until 12:20 p.m. MYM contends that the Police Department did not close
Malcolm X Boulevard until just 15 minutes before the rally was to start,
and because the rally organizers did not have sufficient time to set-up,
the rally was delayed.
During the rally, numerous speakers addressed the crowd. Some of them
made statements that the City argues were hateful and intended to incite
violence. For example, one speaker (not Muhammad) can be seen on the
But you think Doctor Khallid is wrong? You think
Doctor Khallid is mean? You better do every single
thing this man demands your wicked white ass to do,
because you're gonna have to deal with me, and I ain't
asking no questions, I ain't taking no prisoners. I'm
taking heads off. I'm shooting in the back. I'm
shooting in the face. I'm aiming for the heart, and, I
ain't begging, I ain't pleading, and I ain't asking a
soul to like it, come with me, join me, or take part
in nothing. I'm digging this country by myself. You
talking about a real [unintelligible] and when we come
for you, we'll come when you least expect it, where
you least expect it. And for all of our people out
here I'm gonna let my brother have a word. Stay away
from these talk shows, Ricki Lake and Jerry Springer.
You . . . now let me tell you about Jerry Springer,
the big crookednose, bagel-eating, wicked, damn
pennypinching, wicked, slimy, ruthless, damn
low-slime-of-the-earth-ass Jew. Now quote me, now
quote me, death to the United States government,
police force. Death to every oppressor, black, white,
Chinese, or whoever. And whoever won't stand up to
take care of our people into this new millennium, the
right way we need to be taken care of — death to
them. Heads off to everybody who is scared to fight,
don't want to fight, don't like to fight. And may God
Almighty bless all of our people here and keep
this, uh, a peaceful event so that we will be, so that
we will leave peacefully and won't be attacked by
these vicious New York dogs. I'll let my brother have
a word with you here, and I leave you in peace. Al
Other speakers, however, addressed such topics as black pride,
education, crime, and commitment to family and community.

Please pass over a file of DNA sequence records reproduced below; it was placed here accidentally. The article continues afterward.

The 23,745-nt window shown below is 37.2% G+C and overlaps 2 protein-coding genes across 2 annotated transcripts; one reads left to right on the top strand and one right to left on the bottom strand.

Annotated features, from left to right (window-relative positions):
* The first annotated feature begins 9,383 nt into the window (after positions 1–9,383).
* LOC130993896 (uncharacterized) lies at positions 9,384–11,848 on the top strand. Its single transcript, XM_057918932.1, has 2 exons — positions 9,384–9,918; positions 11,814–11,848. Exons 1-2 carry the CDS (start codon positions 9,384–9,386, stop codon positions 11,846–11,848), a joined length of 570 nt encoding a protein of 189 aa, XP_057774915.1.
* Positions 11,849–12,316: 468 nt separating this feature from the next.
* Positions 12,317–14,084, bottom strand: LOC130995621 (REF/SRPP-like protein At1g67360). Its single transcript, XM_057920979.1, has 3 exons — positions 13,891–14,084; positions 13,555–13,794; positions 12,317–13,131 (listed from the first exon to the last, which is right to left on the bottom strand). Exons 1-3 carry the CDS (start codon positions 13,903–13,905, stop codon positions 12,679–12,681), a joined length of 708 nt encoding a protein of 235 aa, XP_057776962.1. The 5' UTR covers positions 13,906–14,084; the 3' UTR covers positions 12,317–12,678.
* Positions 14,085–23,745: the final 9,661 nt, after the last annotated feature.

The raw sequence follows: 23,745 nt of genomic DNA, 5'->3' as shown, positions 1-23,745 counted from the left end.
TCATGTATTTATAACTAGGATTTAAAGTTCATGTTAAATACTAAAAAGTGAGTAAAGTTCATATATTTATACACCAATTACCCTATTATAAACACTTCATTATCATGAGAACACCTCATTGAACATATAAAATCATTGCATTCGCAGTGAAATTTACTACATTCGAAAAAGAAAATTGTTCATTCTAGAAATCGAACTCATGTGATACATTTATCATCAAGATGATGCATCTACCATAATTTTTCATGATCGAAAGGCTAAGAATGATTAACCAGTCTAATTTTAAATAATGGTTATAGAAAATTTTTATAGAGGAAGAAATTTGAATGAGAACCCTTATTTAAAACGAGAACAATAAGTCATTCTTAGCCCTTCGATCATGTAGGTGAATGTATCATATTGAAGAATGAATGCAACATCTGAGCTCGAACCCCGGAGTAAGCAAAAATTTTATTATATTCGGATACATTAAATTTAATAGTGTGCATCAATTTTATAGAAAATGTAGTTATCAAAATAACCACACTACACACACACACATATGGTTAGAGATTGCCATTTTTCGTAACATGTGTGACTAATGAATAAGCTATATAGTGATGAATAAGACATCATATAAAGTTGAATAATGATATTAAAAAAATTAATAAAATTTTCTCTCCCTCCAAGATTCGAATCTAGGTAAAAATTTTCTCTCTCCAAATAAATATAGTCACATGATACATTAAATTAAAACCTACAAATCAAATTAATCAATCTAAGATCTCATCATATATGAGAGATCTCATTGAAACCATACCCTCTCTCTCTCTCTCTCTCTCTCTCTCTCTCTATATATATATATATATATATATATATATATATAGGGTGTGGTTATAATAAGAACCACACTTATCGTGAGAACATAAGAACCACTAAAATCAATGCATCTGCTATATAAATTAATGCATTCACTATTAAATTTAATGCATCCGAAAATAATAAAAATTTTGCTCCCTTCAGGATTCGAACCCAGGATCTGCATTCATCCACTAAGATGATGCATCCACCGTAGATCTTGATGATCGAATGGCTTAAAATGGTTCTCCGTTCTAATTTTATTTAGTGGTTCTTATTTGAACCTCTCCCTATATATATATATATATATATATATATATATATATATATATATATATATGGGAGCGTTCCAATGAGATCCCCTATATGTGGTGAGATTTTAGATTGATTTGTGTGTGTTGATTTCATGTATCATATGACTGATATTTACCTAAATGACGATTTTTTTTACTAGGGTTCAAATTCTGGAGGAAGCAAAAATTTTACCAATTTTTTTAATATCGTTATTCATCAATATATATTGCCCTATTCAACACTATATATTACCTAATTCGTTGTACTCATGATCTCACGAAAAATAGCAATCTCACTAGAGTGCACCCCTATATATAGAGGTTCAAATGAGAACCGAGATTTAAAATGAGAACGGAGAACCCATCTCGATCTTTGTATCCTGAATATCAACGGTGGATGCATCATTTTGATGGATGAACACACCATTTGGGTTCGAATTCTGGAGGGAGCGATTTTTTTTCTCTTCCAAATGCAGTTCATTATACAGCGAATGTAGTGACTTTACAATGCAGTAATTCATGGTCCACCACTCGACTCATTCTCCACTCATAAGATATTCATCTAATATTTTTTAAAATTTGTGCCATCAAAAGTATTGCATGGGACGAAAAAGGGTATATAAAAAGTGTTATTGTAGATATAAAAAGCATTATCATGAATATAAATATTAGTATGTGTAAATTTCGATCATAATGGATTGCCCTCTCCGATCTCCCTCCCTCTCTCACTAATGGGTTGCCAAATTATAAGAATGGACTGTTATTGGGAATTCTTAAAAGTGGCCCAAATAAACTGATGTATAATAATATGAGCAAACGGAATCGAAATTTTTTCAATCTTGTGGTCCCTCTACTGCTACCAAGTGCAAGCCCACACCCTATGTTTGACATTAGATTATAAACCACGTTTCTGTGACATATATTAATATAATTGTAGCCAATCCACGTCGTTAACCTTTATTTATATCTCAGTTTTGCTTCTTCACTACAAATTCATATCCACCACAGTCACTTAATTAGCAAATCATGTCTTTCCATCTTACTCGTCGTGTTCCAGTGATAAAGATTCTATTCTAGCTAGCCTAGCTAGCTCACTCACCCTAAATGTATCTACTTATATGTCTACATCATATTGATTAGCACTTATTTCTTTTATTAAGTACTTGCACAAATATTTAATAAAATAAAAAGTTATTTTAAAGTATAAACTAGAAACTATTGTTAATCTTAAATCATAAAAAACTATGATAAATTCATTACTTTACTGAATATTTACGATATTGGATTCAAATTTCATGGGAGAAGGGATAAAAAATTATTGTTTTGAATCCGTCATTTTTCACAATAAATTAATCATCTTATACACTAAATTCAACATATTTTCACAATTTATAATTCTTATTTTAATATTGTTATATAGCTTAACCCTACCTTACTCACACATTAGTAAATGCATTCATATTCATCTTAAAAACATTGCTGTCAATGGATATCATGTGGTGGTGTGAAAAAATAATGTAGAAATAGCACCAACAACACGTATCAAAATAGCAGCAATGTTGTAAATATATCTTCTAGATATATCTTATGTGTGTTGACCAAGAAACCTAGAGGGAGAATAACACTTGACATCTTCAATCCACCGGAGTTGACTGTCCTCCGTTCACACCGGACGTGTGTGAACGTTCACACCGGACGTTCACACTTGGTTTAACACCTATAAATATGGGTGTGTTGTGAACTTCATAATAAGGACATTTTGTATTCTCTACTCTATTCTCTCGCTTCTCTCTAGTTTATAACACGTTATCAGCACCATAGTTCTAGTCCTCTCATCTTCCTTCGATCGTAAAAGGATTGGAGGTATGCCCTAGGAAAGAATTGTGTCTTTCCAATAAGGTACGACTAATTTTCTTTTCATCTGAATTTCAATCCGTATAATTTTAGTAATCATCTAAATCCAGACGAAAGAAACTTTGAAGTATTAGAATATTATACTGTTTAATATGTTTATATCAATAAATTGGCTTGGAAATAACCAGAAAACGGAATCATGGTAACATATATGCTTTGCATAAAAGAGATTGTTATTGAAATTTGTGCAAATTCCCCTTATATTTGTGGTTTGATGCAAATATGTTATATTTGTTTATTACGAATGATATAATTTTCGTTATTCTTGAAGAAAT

Muhammad addressed the crowd approximately ten minutes before 4 p.m. I
have viewed the videotape of Muhammad's speech, and the text of the
entire speech is set forth as an addendum to this opinion. Although he
does urge the crowd to "take their goddamn guns" from the police and "use
their guns on them," he tells them to do so pointedly in the context of
And if you don't have a gun, everyone of them has one
gun, two guns, maybe three guns. In self defense, if
they attack you, take their goddamn guns from them and
use their guns on them. In self defense. Giuliani is
known for taking his police and sending them off in
Muhammad concluded his speech as follows:
This is not going to be no Million Youth Farce, oh
no. In fact, we'd love to tangle with you today. Isn't
it a good feeling to outnumber the police sometimes?
Isn't it a good feeling to know that in unity, we can
do whatever we will.
I want you now, brothers and sisters, in a very
orderly way, with love for each other, don't push each
other, don't trample each other, if one of the
brothers or sisters steps on your foot, you apologize
to them for stepping on your foot. Go in the word
love. Go in the word peace, with your own brothers and
sisters. We greet you next year, Million Youth March
on Eastern Parkway in Brooklyn, New York, in Crown
Heights next year. In black power.
Black power. Black power. Black power. Black power.
Black Power. Black power.
Go home to your families, brothers and sisters.